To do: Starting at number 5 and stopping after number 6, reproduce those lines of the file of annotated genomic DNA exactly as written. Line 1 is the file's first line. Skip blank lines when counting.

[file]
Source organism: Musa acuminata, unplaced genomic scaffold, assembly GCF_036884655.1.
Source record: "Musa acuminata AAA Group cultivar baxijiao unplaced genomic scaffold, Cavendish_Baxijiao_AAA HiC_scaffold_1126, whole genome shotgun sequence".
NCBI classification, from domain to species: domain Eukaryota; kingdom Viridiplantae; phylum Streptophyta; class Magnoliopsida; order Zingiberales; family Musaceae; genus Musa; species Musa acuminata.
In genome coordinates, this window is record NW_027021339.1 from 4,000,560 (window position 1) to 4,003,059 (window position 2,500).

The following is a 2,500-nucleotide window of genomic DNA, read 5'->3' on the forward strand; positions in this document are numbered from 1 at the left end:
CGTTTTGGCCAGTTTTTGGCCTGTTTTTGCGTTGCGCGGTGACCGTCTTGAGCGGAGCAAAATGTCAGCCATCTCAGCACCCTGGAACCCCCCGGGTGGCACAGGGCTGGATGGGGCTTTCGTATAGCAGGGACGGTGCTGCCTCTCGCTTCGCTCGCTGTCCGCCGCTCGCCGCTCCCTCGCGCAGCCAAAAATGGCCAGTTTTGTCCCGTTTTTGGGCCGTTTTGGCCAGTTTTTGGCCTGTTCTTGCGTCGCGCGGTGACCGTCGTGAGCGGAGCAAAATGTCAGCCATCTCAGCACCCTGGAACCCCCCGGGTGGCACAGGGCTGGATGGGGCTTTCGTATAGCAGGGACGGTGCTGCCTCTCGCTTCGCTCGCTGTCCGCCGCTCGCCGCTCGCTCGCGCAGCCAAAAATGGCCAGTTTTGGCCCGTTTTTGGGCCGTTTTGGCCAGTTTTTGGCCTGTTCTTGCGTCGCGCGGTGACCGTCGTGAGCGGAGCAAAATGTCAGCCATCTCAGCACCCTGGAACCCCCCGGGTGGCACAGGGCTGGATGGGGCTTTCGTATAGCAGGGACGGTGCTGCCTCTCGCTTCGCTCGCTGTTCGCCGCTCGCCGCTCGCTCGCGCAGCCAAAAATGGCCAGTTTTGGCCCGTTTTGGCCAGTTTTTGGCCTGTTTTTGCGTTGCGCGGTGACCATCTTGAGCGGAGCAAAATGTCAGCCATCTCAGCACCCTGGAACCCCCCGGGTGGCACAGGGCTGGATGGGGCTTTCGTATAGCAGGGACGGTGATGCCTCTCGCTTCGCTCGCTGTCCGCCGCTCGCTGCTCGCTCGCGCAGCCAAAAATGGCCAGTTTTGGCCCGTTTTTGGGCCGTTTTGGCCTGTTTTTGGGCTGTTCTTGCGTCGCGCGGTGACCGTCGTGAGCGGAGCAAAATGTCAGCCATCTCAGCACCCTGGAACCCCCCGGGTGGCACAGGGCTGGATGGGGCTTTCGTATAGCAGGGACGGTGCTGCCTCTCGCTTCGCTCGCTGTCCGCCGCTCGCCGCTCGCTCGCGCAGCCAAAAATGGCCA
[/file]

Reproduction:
The following is a 2,500-nucleotide window of genomic DNA, read 5'->3' on the forward strand; positions in this document are numbered from 1 at the left end:
CGTTTTGGCCAGTTTTTGGCCTGTTTTTGCGTTGCGCGGTGACCGTCTTGAGCGGAGCAAAATGTCAGCCATCTCAGCACCCTGGAACCCCCCGGGTGGCACAGGGCTGGATGGGGCTTTCGTATAGCAGGGACGGTGCTGCCTCTCGCTTCGCTCGCTGTCCGCCGCTCGCCGCTCCCTCGCGCAGCCAAAAATGGCCAGTTTTGTCCCGTTTTTGGGCCGTTTTGGCCAGTTTTTGGCCTGTTCTTGCGTCGCGCGGTGACCGTCGTGAGCGGAGCAAAATGTCAGCCATCTCAGCACCCTGGAACCCCCCGGGTGGCACAGGGCTGGATGGGGCTTTCGTATAGCAGGGACGGTGCTGCCTCTCGCTTCGCTCGCTGTCCGCCGCTCGCCGCTCGCTCGCGCAGCCAAAAATGGCCAGTTTTGGCCCGTTTTTGGGCCGTTTTGGCCAGTTTTTGGCCTGTTCTTGCGTCGCGCGGTGACCGTCGTGAGCGGAGCAAAATGTCAGCCATCTCAGCACCCTGGAACCCCCCGGGTGGCACAGGGCTGGATGGGGCTTTCGTATAGCAGGGACGGTGCTGCCTCTCGCTTCGCTCGCTGTTCGCCGCTCGCCGCTCGCTCGCGCAGCCAAAAATGGCCAGTTTTGGCCCGTTTTGGCCAGTTTTTGGCCTGTTTTTGCGTTGCGCGGTGACCATCTTGAGCGGAGCAAAATGTCAGCCATCTCAGCACCCTGGAACCCCCCGGGTGGCACAGGGCTGGATGGGGCTTTCGTATAGCAGGGACGGTGATGCCTCTCGCTTCGCTCGCTGTCCGCCGCTCGCTGCTCGCTCGCGCAGCCAAAAATGGCCAGTTTTGGCCCGTTTTTGGGCCGTTTTGGCCTGTTTTTGGGCTGTTCTTGCGTCGCGCGGTGACCGTCGTGAGCGGAGCAAAATGTCAGCCATCTCAGCACCCTGGAACCCCCCGGGTGGCACAGGGCTGGATGGGGCTTTCGTATAGCAGGGACGGTGCTGCCTCTCGCTTCGCTCGCTGTCCGCCGCTCGCCGCTCGCTCGCGCAGCCAAAAATGGCCA